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Rabbi Sydni's Shabbat Sermons

פרשת שפטים, תש״פ

Parshat Shoftim, 5780

by Rabbi Sydni

Saturday, August 22nd, 2020

Place for Yourself Judges and Officials - The President and His Retinue

The Democratic National Convention just finished its four evenings of presentation, and the Republican National Convention will begin its public proceedings on Monday. For those who watched the last four evenings, we heard from a lot more people than just the candidate himself, and I would imagine that Monday’s proceedings will be quite similar in that vein. Yes, we will hear from our current President at the Republican National Convention on Monday, but we will also hear from his closest allies. For the next three months, we will tune into debates and speeches delivered by both candidates. However, before we get too sucked into the individual personalities running in this year’s Presidential election, let us zoom out and take a good look at their supporters. Many of the voices we are hearing at these conventions will be on our President’s team - whether on his cabinet or otherwise in his support system. When we elect the President, we elect his retinue, as well.

Shoftim v’shotrim titein l’kha b’khol sh’arekha… - place for yourself judges and officials in each of your regions (Deuteronomy 16:18). Our parashah addresses itself to those with the responsibility of appointing positions of power, and it defines what kinds of qualities those judges and officials should possess. Lo tateh mishpat - do not lean to one side of judgment, lo takir panim - do not play favorites, v’lo tikah shohad - do not take a bribe. Tzedek, tzedek tirdof - Justice, justice, shall you pursue! (16:19-20) Later on in the parashah, as we learn about the trials of war, the leaders of the community are commanded to tell the people Israel not to fear or be alarmed (20:4); they are protected by God. Throughout Parashat Shoftim, we are instructed to make sure that our leaders are fair and equitable in their judgment, that they do not see money or favors as motivation, that their actions are guided by justice, and that they are able to comfort and energize their people. While our parashah also directs its commandments towards kings and prophets, we currently live in a nation in which shoftim v’shotrim, judges and officials, are our movers and shakers.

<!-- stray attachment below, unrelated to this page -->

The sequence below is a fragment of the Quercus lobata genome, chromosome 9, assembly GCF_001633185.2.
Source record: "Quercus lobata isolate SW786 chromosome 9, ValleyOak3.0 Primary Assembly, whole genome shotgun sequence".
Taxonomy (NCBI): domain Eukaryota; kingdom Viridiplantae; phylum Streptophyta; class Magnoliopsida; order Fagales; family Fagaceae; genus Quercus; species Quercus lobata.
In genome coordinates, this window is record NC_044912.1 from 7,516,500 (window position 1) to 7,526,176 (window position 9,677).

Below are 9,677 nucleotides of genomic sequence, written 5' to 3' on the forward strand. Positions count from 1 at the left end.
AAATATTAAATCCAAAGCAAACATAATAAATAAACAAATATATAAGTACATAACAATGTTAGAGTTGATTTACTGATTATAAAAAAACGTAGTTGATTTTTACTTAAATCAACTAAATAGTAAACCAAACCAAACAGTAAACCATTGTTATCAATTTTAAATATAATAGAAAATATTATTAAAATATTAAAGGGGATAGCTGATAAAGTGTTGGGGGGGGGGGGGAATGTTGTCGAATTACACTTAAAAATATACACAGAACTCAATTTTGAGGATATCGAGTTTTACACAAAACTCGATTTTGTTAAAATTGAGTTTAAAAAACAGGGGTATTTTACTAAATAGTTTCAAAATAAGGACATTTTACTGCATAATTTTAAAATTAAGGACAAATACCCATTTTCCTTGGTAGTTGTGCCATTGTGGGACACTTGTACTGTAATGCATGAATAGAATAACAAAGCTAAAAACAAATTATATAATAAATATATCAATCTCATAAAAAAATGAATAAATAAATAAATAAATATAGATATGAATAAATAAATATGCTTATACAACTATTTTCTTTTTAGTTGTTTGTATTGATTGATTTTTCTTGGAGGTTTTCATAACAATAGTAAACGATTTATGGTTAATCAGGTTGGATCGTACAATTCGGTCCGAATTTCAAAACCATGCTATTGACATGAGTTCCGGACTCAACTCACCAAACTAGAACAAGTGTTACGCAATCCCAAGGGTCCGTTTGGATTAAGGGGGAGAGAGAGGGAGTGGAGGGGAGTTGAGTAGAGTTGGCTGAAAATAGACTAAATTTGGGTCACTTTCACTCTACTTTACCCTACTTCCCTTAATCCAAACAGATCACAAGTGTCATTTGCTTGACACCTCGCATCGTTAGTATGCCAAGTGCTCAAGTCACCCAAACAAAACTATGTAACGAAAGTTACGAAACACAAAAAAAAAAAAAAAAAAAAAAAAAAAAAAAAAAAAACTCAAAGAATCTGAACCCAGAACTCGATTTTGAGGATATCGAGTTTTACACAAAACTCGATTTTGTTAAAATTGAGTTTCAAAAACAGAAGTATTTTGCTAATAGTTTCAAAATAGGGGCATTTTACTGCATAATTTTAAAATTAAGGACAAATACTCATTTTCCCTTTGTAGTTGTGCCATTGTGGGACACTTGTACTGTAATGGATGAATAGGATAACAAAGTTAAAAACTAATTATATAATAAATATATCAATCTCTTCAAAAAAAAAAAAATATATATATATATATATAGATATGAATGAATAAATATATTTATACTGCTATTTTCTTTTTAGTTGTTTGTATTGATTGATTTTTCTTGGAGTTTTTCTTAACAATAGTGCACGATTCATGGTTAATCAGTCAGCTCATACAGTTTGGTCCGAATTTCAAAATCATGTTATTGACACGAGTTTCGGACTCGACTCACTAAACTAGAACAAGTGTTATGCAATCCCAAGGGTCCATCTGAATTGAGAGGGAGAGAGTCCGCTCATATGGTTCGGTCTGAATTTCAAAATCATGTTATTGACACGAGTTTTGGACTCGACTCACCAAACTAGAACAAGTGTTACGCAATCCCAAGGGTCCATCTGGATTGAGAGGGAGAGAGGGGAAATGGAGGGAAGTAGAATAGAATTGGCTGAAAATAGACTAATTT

When we cast our ballots in November, we must remember that voting for the President of the United States is not just voting for one person - we are voting for a national network. Over the next three months, as we do our research, we must pay attention to those who speak for each candidate, for those faces we may see by his side for years to come. Yes, we must ask if our President can live up to that righteousness and ability to inspire, but we must also ask if his appointees can do the same.

And of course, we cannot forget our own power to appoint officials in this upcoming election. This year, in Shreveport, we have the ability to vote for a Senator, several judges, a new school board member, and a whole lot more. Let us do research together and let each other know what we find out. If you know one of these local candidates, tell us how to learn more. We want to have people running our community whom we can trust, who can be righteous-minded enough to push us all to act better. While outright politics may not belong on the bimah, our Torah is built on notions of civic responsibility.

Tzedek, tzedek tirdof, l’ma’an tihyeh v’yarashta et ha-aretz asher Adonai eloheikha notein lakh. The reasoning given for “justice, justice shall you pursue” is simply in order that you will live and inherit this land that God has given to you. Although we no longer live in that same land, we vote in this country so that we and our neighbors can live. So that this country can sustain its strength long enough for our children and children’s children to stay safe, healthy, and positive. This year, let us appoint that team of judges and officials who will make us even prouder to dwell in this nation, in this state, in this community. Shabbat Shalom.